In the above conceptualisation, Gray carefully draws on the accountant’s concept of capital maintenance as captured in the Conceptual Framework of financial reporting and applies it to the biosphere. In doing this he recognises the need for corporate operation to ensure that the stock of natural capital is maintained for future generations thereby highlighting the sustainability aspect. He goes on to define a sustainable organisation as one that maintains the stock of natural capital intact for future generations. Sustainable profit or loss is determined by matching sustainable cost against accounting profit determined following the normal generally acceptable accounting principles (GAAP). Thus, the degree of corporate unsustainability can be measured in monetary terms by the extent that sustainable cost exceeds accounting profit. This in itself is problematic.
The limitation of Gray’s conceptualisation is its emphasis on natural capital. This is because it reinforces my question in the first article on this topic, which sought to know what capital is to be accounted for in Africapitalism? Today, accountants speak in terms of multiple capitals that include natural and social and relationship capital, among others. This situates the important role that accountants can play in assisting Africapitalism to define and clarify the capitals in Africapitalism. By defining and clarifying capitals, they simultaneously define and clarify the profit arising from Africapitalism, including social wealth. To this end I see this profit as increases and decreases in capitals, including social and relationship capitals, resulting in what is known as ‘sustainable profit’. Sustainable profit is one made without causing environmental and social distress and is not philanthropy. African accountants should develop skill that employs accounting to determine sustainable profit; and Nigerian accountants should be at the forefront in this.
An emerging trend is an evolving sustainability reporting awareness in Nigeria led by the Nigerian Stock Exchange (NSE). In partnership with the Global Reporting Initiative (GRI), NSE held a workshop on sustainability reporting where its Sustainability Disclosure Guidelines was unveiled sometime in March, 2019. Present at this event is a group known as Corporate Social Responsibility and Sustainability experts who, during interactive sessions, shared insights into good sustainable practices and reporting. Conspicuously absent at this event were accountants, raising the question of how the Nigerian accountant can be at the forefront of sustainability as expected.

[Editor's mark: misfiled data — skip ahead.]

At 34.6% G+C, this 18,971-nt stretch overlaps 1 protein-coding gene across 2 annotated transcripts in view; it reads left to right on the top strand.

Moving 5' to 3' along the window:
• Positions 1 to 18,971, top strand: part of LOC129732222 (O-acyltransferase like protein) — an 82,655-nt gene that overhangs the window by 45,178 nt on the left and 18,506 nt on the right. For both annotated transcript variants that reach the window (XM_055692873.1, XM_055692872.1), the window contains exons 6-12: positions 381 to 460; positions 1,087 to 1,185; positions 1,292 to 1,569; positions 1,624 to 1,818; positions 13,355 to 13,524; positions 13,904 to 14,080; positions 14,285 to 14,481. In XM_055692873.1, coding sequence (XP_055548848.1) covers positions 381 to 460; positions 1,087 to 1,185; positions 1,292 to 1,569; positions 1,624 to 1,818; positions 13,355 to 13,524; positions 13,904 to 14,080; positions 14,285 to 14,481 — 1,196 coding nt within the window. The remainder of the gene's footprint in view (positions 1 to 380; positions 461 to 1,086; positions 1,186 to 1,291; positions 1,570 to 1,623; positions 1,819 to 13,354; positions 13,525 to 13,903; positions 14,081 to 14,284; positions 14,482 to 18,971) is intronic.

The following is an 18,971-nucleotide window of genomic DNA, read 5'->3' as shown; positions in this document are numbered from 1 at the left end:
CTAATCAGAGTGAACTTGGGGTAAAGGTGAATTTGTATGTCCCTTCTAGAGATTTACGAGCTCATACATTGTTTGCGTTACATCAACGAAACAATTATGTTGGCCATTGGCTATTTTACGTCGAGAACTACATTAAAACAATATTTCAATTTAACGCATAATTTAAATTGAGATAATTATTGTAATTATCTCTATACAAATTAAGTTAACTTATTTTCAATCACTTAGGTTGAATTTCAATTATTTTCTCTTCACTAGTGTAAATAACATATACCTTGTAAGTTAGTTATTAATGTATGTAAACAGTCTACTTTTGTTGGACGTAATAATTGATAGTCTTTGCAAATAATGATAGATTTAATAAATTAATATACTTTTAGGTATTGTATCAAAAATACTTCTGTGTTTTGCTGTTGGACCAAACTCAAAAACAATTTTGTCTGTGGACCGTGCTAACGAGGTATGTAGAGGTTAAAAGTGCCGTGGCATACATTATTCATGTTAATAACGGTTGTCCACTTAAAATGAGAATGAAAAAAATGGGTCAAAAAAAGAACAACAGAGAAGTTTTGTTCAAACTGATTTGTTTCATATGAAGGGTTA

Perhaps realising the absence of accountants in the first workshop, the NSE recently in partnership with Dangote Cement Plc and GRI held another capacity development workshop on sustainability value proposition and reporting for accountants, financial analysts and communication practitioners. Both the NSE and Douglas Kativu, Director, Global Reporting Initiative (GRI) Africa, who was the lead facilitator at the workshop, acknowledged the crucial role that accountants can play in supporting corporate sustainability reporting. I argue that this role is intertwined with the role accountants can play in Africapitalism.
Within the ranks of social and environmental accounting academics, there is a realisation that accountants possess expert skills to advance sustainability agenda of corporations. Accountants have been described as gate keepers of sustainability information. Schaltegger and Zvezdov see accountants as information and methodological experts and gate keepers when it comes to sustainability. In particular Ballou and his colleagues show that “using Big 4 accounting firms is positively associated with strategic integration of sustainability initiatives. Accountants, therefore, play active roles in the dynamic embedment of sustainability into corporate strategy through accounting and reporting. Performance of “impact investors” and private equity firms, when they invest in projects that positively impact upon Africa, both economically and socially, can be measured through information provided by accountants. This way accountants can become the gate keepers of Africapitalism.
Dr Innocent Okwuosa is a member of Africa Integrated Reporting Council (AIRC) and sits on International Panel on Education (IPAE) of International Federation of Accountants (IFAC). Currently he is an Adjunct Faculty teaching Corporate Reporting at Pan Atlantic University, Lagos and a Council Member of the Institute of Chartered Accountants of Nigeria (ICAN).